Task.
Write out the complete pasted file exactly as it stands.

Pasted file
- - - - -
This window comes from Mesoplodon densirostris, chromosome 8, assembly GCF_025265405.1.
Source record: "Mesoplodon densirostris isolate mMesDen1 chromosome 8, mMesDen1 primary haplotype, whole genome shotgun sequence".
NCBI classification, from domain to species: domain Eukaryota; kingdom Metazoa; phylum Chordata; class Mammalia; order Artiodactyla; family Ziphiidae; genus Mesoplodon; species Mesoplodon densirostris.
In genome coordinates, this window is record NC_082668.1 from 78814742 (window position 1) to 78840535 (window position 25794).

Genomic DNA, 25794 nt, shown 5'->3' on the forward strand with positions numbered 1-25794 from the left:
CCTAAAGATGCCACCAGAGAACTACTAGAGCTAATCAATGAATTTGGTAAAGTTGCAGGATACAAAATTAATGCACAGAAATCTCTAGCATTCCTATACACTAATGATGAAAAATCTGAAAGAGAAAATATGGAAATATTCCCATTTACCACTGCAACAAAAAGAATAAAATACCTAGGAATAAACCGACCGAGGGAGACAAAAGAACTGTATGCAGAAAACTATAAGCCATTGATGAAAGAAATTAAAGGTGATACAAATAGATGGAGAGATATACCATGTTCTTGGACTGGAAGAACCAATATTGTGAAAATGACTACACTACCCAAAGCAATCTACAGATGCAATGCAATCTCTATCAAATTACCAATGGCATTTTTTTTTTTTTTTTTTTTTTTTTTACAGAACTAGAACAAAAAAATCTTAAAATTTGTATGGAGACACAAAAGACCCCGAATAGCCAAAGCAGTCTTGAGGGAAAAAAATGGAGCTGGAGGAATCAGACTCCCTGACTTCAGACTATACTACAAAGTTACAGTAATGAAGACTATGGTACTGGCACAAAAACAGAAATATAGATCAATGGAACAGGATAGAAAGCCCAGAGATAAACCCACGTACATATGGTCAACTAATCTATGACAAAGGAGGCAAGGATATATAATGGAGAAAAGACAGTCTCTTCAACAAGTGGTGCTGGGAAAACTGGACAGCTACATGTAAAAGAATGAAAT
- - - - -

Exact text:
This window comes from Mesoplodon densirostris, chromosome 8, assembly GCF_025265405.1.
Source record: "Mesoplodon densirostris isolate mMesDen1 chromosome 8, mMesDen1 primary haplotype, whole genome shotgun sequence".
NCBI classification, from domain to species: domain Eukaryota; kingdom Metazoa; phylum Chordata; class Mammalia; order Artiodactyla; family Ziphiidae; genus Mesoplodon; species Mesoplodon densirostris.
In genome coordinates, this window is record NC_082668.1 from 78814742 (window position 1) to 78840535 (window position 25794).

Genomic DNA, 25794 nt, shown 5'->3' on the forward strand with positions numbered 1-25794 from the left:
CCTAAAGATGCCACCAGAGAACTACTAGAGCTAATCAATGAATTTGGTAAAGTTGCAGGATACAAAATTAATGCACAGAAATCTCTAGCATTCCTATACACTAATGATGAAAAATCTGAAAGAGAAAATATGGAAATATTCCCATTTACCACTGCAACAAAAAGAATAAAATACCTAGGAATAAACCGACCGAGGGAGACAAAAGAACTGTATGCAGAAAACTATAAGCCATTGATGAAAGAAATTAAAGGTGATACAAATAGATGGAGAGATATACCATGTTCTTGGACTGGAAGAACCAATATTGTGAAAATGACTACACTACCCAAAGCAATCTACAGATGCAATGCAATCTCTATCAAATTACCAATGGCATTTTTTTTTTTTTTTTTTTTTTTTTTACAGAACTAGAACAAAAAAATCTTAAAATTTGTATGGAGACACAAAAGACCCCGAATAGCCAAAGCAGTCTTGAGGGAAAAAAATGGAGCTGGAGGAATCAGACTCCCTGACTTCAGACTATACTACAAAGTTACAGTAATGAAGACTATGGTACTGGCACAAAAACAGAAATATAGATCAATGGAACAGGATAGAAAGCCCAGAGATAAACCCACGTACATATGGTCAACTAATCTATGACAAAGGAGGCAAGGATATATAATGGAGAAAAGACAGTCTCTTCAACAAGTGGTGCTGGGAAAACTGGACAGCTACATGTAAAAGAATGAAAT